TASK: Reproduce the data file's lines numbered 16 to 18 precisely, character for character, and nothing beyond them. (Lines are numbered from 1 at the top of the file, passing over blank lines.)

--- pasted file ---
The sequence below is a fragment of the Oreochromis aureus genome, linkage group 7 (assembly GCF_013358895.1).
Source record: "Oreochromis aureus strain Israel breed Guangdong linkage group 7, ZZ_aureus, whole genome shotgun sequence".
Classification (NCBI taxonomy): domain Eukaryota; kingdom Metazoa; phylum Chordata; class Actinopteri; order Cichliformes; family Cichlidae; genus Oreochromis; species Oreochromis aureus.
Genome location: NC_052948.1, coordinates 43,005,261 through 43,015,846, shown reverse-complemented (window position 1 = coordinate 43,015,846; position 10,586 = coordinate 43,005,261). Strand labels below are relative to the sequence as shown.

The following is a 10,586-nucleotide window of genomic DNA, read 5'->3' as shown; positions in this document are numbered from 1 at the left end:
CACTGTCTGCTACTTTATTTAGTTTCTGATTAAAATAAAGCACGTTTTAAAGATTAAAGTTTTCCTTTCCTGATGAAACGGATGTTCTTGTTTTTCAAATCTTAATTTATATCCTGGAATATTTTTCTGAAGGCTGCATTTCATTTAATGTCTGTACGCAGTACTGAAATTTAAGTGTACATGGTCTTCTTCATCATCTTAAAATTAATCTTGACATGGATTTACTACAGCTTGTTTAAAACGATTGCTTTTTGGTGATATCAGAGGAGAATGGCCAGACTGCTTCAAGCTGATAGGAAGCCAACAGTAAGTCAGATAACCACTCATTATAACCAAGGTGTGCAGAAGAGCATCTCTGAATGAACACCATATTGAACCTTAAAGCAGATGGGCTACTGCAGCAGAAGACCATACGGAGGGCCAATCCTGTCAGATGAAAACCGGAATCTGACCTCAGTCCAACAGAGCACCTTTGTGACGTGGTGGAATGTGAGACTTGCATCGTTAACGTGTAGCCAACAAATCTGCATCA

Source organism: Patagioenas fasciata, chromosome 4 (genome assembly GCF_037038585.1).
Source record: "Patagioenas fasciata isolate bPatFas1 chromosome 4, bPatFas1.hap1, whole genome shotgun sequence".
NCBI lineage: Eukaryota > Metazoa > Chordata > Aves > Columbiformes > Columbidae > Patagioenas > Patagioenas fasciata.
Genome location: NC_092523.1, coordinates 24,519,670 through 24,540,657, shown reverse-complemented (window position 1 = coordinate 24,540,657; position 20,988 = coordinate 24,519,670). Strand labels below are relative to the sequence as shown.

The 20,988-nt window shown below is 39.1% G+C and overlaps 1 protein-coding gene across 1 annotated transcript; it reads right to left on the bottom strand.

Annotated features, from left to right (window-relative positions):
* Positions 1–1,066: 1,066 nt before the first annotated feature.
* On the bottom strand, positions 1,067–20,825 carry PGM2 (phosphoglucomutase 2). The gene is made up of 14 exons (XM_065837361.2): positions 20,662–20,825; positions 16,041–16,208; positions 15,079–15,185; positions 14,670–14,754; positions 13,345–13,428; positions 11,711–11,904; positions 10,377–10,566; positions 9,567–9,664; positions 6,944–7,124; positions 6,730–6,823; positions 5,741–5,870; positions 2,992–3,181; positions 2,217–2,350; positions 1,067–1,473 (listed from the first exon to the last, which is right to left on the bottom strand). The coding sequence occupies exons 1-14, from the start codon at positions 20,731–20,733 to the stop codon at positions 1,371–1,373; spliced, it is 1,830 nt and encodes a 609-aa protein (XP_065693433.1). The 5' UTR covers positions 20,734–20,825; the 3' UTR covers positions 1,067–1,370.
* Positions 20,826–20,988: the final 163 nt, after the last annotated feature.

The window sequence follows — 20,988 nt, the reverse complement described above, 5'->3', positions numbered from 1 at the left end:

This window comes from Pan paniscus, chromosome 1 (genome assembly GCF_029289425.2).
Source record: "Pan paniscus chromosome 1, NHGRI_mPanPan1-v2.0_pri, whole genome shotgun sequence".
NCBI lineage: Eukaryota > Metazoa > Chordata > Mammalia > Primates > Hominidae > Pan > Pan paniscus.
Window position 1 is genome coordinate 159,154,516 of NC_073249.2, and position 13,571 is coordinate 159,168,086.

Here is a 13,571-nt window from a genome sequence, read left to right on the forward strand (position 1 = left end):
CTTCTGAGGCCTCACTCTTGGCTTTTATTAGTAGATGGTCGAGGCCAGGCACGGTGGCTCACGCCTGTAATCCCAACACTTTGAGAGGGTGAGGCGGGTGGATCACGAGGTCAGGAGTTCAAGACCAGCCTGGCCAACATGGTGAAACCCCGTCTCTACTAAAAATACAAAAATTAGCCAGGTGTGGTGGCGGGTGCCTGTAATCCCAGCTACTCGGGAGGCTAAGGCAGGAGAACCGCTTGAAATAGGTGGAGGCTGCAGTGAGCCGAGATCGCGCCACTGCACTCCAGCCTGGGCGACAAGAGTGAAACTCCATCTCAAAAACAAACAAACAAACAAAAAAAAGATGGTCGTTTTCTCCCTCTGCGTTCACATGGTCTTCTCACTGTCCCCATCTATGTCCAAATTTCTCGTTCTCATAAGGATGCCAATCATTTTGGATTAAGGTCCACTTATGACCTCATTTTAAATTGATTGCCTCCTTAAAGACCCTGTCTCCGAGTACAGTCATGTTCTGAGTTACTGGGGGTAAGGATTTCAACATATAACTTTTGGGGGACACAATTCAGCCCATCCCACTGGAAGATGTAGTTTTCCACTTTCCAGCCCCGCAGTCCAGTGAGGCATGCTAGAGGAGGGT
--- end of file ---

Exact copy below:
The window sequence follows — 20,988 nt, the reverse complement described above, 5'->3', positions numbered from 1 at the left end:

This window comes from Pan paniscus, chromosome 1 (genome assembly GCF_029289425.2).
Source record: "Pan paniscus chromosome 1, NHGRI_mPanPan1-v2.0_pri, whole genome shotgun sequence".